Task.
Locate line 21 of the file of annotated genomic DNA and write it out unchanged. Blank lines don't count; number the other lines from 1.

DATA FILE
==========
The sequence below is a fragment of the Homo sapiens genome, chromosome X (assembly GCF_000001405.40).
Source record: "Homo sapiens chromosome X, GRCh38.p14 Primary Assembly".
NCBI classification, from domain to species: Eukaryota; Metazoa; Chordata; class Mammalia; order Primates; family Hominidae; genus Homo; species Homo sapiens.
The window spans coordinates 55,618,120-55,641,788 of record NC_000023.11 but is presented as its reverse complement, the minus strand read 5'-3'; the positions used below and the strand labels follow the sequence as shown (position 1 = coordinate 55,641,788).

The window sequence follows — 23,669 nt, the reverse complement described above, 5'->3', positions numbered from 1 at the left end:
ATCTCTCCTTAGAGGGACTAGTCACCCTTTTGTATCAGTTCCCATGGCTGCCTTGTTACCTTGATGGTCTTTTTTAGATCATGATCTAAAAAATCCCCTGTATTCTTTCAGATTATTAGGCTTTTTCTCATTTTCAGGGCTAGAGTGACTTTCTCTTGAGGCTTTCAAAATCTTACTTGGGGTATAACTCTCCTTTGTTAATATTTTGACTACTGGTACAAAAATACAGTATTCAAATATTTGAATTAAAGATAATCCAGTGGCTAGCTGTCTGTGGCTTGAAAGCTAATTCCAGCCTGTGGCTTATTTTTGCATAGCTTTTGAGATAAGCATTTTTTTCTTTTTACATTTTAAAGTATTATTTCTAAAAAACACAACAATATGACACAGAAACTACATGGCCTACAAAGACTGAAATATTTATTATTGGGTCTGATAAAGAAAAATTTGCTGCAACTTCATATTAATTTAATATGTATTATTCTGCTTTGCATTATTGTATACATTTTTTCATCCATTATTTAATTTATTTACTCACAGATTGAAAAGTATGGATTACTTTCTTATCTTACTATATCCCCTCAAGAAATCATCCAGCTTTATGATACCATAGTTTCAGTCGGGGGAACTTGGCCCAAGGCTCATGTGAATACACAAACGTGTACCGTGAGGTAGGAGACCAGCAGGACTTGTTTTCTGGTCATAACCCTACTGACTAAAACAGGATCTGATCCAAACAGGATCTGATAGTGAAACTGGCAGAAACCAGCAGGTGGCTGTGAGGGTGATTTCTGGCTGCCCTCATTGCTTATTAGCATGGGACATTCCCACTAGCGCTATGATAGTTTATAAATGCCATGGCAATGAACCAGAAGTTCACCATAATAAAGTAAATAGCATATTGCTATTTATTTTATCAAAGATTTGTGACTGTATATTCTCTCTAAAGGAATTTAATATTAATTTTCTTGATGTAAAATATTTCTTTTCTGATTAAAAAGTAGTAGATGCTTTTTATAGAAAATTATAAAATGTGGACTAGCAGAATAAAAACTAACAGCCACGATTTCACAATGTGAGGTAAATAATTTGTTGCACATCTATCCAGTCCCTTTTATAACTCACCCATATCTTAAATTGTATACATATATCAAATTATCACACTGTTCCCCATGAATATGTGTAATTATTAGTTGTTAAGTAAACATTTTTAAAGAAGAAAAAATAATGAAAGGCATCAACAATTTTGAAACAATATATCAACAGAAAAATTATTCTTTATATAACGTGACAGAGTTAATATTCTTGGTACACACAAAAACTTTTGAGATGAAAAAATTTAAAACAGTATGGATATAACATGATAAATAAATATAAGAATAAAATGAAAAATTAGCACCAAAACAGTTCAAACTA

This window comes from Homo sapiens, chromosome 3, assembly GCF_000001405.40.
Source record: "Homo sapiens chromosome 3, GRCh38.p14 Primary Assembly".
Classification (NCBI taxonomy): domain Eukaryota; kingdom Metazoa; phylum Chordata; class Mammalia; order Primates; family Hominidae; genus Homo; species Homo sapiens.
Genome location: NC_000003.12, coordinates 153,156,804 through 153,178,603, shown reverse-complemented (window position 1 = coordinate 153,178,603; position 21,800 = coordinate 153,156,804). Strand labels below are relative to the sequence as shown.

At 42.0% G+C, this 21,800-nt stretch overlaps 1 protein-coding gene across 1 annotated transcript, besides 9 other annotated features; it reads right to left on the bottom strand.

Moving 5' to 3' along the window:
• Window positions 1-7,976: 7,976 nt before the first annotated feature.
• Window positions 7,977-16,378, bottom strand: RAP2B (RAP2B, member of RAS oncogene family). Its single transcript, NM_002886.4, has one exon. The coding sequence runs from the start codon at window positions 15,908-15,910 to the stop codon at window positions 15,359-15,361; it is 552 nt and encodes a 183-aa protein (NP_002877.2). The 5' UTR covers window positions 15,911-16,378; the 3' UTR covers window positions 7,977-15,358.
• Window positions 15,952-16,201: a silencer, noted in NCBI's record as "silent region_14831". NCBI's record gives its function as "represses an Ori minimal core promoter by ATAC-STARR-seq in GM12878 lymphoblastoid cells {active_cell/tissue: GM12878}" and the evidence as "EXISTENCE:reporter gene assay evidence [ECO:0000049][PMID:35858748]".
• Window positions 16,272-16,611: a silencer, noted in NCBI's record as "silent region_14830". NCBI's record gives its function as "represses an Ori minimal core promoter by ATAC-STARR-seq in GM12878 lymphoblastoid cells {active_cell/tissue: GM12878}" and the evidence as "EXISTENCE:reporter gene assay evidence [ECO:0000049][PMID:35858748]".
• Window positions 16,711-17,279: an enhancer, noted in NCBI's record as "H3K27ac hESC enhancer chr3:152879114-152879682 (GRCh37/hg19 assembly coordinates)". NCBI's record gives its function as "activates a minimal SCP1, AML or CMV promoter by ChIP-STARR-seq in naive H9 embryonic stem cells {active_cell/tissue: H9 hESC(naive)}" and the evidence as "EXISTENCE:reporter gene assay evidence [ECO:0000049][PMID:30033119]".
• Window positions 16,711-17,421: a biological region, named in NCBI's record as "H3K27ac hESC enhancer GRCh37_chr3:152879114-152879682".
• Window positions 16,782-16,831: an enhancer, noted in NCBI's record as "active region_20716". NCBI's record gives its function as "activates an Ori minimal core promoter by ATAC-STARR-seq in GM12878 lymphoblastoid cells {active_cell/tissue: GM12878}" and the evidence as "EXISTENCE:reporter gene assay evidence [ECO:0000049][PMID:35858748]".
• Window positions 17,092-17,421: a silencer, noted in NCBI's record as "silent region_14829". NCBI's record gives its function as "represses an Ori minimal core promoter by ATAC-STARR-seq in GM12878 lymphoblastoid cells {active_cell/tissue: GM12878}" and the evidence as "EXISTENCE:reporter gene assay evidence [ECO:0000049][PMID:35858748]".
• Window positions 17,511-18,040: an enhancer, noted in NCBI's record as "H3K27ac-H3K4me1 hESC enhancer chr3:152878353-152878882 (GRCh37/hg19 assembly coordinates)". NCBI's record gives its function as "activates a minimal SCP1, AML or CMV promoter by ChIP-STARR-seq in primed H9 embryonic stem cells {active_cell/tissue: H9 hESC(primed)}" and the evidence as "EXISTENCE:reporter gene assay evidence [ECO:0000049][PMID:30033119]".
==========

• Window positions 17,511-18,040: an enhancer, noted in NCBI's record as "H3K27ac-H3K4me1 hESC enhancer chr3:152878353-152878882 (GRCh37/hg19 assembly coordinates)". NCBI's record gives its function as "activates a minimal SCP1, AML or CMV promoter by ChIP-STARR-seq in primed H9 embryonic stem cells {active_cell/tissue: H9 hESC(primed)}" and the evidence as "EXISTENCE:reporter gene assay evidence [ECO:0000049][PMID:30033119]".